But the latest legal earthquake to rumble through the state did not originate in Sacramento, the state's capital. Instead, the epicenter was located smack in the middle of the nation's capital, Washington, D.C. In August 2001, President George W. Bush announced his administration's policy regarding human embryonic stem cell research.
Since his own ascension to the Oval Office, Bush had come under pressure from religious groups to concretely demonstrate that he was, indeed, a social conservative. In this case, he met their requests to ban embryonic stem cell research only halfway. Instead, he opted to allow federal funds for researchers who experimented only on the 60 or so existing cell lines.
The President's policy would have consequences on the opposite coast. The California state legislature had been down this road before. In September 2002, they had passed a bill allowing therapeutic cloning, which then-Governor Gray Davis signed into law. The bill was seen as a way to attract and keep biotech industry. But with the restriction on federal funding, California's legislators felt that they had to go further. State Senator Deborah Ortiz, a strong stem cell research supporter, introduced a billion-dollar bond measure for research funding, but it was blocked by the sizable Republican minority. Ortiz and others in the private and public section decided to use the initiative process and take the case directly to the voters of California. The culmination of these efforts was Proposition 71.
Proposition 71, also known as the California Stem Cell Research and Cures Initiative, was a startling legislative event in three major ways. First, the initiative essentially made conducting stem cell research a state constitutional right. Second, it allocated a grand sum of $3 billion to be given over a period of ten years to stem cell research and research facilities. Third, while the funds could be used to finance all kinds of stem cell research, one specific branch was given priority. In a direct rebuke to the President's directive, Cal-ifornians who voted for Prop 71 would hand top funding priority to embryonic stem cell research.1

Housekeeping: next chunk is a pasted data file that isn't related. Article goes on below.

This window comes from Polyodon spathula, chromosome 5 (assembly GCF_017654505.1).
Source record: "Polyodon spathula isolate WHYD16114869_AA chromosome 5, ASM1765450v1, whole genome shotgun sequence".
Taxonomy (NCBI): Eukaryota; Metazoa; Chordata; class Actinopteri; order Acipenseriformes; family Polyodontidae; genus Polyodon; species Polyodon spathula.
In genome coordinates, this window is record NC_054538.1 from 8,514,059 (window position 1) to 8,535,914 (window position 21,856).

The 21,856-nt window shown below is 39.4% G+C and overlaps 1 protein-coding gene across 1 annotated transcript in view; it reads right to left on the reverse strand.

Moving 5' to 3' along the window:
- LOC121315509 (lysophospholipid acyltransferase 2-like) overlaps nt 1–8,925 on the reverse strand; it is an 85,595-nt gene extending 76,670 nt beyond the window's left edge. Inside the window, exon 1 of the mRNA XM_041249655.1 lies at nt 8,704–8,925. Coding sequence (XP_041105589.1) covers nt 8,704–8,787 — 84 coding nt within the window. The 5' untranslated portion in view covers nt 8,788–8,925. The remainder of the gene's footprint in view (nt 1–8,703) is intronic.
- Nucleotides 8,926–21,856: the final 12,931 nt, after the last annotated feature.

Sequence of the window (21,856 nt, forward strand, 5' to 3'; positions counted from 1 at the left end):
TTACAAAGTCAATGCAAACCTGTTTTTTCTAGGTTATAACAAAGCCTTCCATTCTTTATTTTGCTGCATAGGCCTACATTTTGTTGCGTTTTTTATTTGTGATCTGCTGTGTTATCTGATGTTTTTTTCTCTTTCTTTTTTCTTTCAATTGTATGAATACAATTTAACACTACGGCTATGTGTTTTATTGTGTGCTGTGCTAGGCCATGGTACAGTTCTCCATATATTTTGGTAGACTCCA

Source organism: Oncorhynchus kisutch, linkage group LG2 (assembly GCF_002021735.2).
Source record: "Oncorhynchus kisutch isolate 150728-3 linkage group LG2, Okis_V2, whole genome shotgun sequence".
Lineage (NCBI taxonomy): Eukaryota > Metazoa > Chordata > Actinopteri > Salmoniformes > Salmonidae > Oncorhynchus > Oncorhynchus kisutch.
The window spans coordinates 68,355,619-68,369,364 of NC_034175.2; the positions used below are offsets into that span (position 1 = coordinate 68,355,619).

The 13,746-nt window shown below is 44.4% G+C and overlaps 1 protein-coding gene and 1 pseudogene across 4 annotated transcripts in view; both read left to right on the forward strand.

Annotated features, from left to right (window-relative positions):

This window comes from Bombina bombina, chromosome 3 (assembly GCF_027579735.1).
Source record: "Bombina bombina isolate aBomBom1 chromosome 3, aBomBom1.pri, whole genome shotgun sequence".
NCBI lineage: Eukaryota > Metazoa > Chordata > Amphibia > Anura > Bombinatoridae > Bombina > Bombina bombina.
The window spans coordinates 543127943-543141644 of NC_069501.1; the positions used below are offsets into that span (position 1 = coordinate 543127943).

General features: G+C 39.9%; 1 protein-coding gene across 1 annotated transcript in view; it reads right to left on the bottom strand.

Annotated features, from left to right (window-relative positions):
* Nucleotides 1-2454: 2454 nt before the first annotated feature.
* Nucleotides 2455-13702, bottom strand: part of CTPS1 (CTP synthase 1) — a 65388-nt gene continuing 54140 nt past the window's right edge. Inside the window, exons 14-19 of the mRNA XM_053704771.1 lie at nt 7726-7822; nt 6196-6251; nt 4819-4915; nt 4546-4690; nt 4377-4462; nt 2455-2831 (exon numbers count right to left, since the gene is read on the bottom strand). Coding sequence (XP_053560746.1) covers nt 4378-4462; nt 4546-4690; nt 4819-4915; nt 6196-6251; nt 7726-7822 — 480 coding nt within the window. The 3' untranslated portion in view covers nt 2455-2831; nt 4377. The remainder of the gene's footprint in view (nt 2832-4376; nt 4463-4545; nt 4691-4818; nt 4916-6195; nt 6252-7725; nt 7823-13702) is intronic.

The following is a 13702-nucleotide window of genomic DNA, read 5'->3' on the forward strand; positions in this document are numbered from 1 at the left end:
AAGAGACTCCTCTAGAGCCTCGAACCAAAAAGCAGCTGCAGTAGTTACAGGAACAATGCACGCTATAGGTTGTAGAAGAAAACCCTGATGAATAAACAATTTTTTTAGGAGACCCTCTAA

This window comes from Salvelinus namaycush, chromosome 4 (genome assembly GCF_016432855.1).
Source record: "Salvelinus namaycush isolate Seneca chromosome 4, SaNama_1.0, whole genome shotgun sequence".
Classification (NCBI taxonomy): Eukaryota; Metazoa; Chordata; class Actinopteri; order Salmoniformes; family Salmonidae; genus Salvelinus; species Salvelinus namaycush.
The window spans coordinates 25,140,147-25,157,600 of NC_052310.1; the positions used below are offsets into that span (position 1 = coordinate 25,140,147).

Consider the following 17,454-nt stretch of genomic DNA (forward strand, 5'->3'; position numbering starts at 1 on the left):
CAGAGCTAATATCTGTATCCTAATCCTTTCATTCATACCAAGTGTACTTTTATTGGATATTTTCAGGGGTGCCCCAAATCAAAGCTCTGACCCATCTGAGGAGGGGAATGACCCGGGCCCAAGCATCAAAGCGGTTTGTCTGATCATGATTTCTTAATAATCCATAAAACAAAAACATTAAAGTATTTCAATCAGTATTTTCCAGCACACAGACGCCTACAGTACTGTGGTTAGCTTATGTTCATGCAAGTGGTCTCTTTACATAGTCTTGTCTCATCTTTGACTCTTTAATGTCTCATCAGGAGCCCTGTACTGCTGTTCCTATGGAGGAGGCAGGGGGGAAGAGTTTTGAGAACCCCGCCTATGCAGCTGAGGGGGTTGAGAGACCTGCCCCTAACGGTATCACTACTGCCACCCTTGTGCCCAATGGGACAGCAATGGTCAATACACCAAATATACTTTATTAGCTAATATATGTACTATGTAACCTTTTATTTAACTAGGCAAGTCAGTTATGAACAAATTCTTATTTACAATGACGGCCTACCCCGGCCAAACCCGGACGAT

The leader of the campaign effort to pass the proposition was Robert Klein, a charismatic real-estate lawyer and developer from the decidedly upscale suburb of Palo Alto in the San Francisco Bay Area. His interest in the legislation was partly scientific, but also included personal reasons. Klein's teenage son had been diagnosed with insulin-dependent diabetes several years ago, and the therapies derived from stem cells would be a boon to him. Since therapies could be developed with the huge base of scientific talent that California was home to, it made sense that anything speeding up the effort would be most welcome.
Klein and the pro-71 forces correctly reasoned that they could in effect bypass the state legislature and bring about change using the citizen initiative system. They felt if they took the case directly to the people, the California population would decisively demonstrate that they cared enough to act when their elected politicians would not. As leader of the pro-71 efforts, Robert Klein spent millions of dollars of his own money to finance the campaign.
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